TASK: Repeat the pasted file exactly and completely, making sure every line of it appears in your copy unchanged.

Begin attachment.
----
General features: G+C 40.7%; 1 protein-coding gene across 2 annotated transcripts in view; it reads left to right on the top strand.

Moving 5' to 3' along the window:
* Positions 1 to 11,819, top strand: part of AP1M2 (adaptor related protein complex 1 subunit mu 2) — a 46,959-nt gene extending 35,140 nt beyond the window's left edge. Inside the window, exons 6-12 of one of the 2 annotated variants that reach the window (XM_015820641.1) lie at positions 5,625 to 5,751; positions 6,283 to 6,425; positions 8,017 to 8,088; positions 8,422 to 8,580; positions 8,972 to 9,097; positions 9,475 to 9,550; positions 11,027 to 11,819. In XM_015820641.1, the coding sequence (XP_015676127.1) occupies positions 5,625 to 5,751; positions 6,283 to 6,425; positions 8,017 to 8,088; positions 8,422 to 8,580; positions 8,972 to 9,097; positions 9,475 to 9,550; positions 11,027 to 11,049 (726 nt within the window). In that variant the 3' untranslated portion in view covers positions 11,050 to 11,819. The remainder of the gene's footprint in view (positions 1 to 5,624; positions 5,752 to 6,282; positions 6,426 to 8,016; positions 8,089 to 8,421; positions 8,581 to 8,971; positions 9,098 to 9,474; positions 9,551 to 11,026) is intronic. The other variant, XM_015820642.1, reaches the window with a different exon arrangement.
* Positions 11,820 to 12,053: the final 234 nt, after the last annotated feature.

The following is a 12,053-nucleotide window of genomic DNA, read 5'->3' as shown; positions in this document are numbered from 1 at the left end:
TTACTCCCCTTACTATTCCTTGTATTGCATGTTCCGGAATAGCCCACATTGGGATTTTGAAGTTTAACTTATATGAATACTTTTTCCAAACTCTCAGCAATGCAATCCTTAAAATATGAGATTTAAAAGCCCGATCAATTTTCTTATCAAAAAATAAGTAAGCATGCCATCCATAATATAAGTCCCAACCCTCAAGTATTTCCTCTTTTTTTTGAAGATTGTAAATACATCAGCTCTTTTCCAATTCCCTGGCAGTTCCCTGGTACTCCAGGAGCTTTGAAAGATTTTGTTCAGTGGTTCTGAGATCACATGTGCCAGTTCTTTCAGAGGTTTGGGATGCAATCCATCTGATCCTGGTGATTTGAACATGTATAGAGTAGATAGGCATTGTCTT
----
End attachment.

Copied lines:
General features: G+C 40.7%; 1 protein-coding gene across 2 annotated transcripts in view; it reads left to right on the top strand.

Moving 5' to 3' along the window:
* Positions 1 to 11,819, top strand: part of AP1M2 (adaptor related protein complex 1 subunit mu 2) — a 46,959-nt gene extending 35,140 nt beyond the window's left edge. Inside the window, exons 6-12 of one of the 2 annotated variants that reach the window (XM_015820641.1) lie at positions 5,625 to 5,751; positions 6,283 to 6,425; positions 8,017 to 8,088; positions 8,422 to 8,580; positions 8,972 to 9,097; positions 9,475 to 9,550; positions 11,027 to 11,819. In XM_015820641.1, the coding sequence (XP_015676127.1) occupies positions 5,625 to 5,751; positions 6,283 to 6,425; positions 8,017 to 8,088; positions 8,422 to 8,580; positions 8,972 to 9,097; positions 9,475 to 9,550; positions 11,027 to 11,049 (726 nt within the window). In that variant the 3' untranslated portion in view covers positions 11,050 to 11,819. The remainder of the gene's footprint in view (positions 1 to 5,624; positions 5,752 to 6,282; positions 6,426 to 8,016; positions 8,089 to 8,421; positions 8,581 to 8,971; positions 9,098 to 9,474; positions 9,551 to 11,026) is intronic. The other variant, XM_015820642.1, reaches the window with a different exon arrangement.
* Positions 11,820 to 12,053: the final 234 nt, after the last annotated feature.

The following is a 12,053-nucleotide window of genomic DNA, read 5'->3' as shown; positions in this document are numbered from 1 at the left end:
TTACTCCCCTTACTATTCCTTGTATTGCATGTTCCGGAATAGCCCACATTGGGATTTTGAAGTTTAACTTATATGAATACTTTTTCCAAACTCTCAGCAATGCAATCCTTAAAATATGAGATTTAAAAGCCCGATCAATTTTCTTATCAAAAAATAAGTAAGCATGCCATCCATAATATAAGTCCCAACCCTCAAGTATTTCCTCTTTTTTTTGAAGATTGTAAATACATCAGCTCTTTTCCAATTCCCTGGCAGTTCCCTGGTACTCCAGGAGCTTTGAAAGATTTTGTTCAGTGGTTCTGAGATCACATGTGCCAGTTCTTTCAGAGGTTTGGGATGCAATCCATCTGATCCTGGTGATTTGAACATGTATAGAGTAGATAGGCATTGTCTT